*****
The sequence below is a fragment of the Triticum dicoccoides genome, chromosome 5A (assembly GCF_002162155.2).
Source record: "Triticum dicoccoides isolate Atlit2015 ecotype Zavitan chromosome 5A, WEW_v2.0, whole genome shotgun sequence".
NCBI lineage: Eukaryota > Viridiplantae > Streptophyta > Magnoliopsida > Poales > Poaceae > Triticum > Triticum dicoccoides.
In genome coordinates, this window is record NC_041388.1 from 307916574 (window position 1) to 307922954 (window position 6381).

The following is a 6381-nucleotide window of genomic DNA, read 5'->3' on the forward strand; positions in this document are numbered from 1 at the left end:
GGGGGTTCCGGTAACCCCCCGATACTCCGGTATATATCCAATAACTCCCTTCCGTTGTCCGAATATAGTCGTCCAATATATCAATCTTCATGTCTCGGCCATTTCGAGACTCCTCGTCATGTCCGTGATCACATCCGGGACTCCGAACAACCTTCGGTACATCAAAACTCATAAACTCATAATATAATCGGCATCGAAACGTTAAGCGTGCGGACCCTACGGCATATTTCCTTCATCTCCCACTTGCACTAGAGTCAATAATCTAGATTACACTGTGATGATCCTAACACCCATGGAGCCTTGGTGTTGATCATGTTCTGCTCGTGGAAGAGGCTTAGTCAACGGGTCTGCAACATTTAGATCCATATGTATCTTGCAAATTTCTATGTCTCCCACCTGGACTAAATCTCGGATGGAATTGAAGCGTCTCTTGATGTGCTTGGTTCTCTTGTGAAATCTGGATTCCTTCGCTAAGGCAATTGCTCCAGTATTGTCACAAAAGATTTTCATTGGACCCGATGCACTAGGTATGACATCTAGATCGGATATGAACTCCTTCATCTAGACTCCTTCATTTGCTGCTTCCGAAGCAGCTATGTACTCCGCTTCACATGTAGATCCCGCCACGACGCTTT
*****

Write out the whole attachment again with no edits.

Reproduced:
The sequence below is a fragment of the Triticum dicoccoides genome, chromosome 5A (assembly GCF_002162155.2).
Source record: "Triticum dicoccoides isolate Atlit2015 ecotype Zavitan chromosome 5A, WEW_v2.0, whole genome shotgun sequence".
NCBI lineage: Eukaryota > Viridiplantae > Streptophyta > Magnoliopsida > Poales > Poaceae > Triticum > Triticum dicoccoides.
In genome coordinates, this window is record NC_041388.1 from 307916574 (window position 1) to 307922954 (window position 6381).

The following is a 6381-nucleotide window of genomic DNA, read 5'->3' on the forward strand; positions in this document are numbered from 1 at the left end:
GGGGGTTCCGGTAACCCCCCGATACTCCGGTATATATCCAATAACTCCCTTCCGTTGTCCGAATATAGTCGTCCAATATATCAATCTTCATGTCTCGGCCATTTCGAGACTCCTCGTCATGTCCGTGATCACATCCGGGACTCCGAACAACCTTCGGTACATCAAAACTCATAAACTCATAATATAATCGGCATCGAAACGTTAAGCGTGCGGACCCTACGGCATATTTCCTTCATCTCCCACTTGCACTAGAGTCAATAATCTAGATTACACTGTGATGATCCTAACACCCATGGAGCCTTGGTGTTGATCATGTTCTGCTCGTGGAAGAGGCTTAGTCAACGGGTCTGCAACATTTAGATCCATATGTATCTTGCAAATTTCTATGTCTCCCACCTGGACTAAATCTCGGATGGAATTGAAGCGTCTCTTGATGTGCTTGGTTCTCTTGTGAAATCTGGATTCCTTCGCTAAGGCAATTGCTCCAGTATTGTCACAAAAGATTTTCATTGGACCCGATGCACTAGGTATGACATCTAGATCGGATATGAACTCCTTCATCTAGACTCCTTCATTTGCTGCTTCCGAAGCAGCTATGTACTCCGCTTCACATGTAGATCCCGCCACGACGCTTT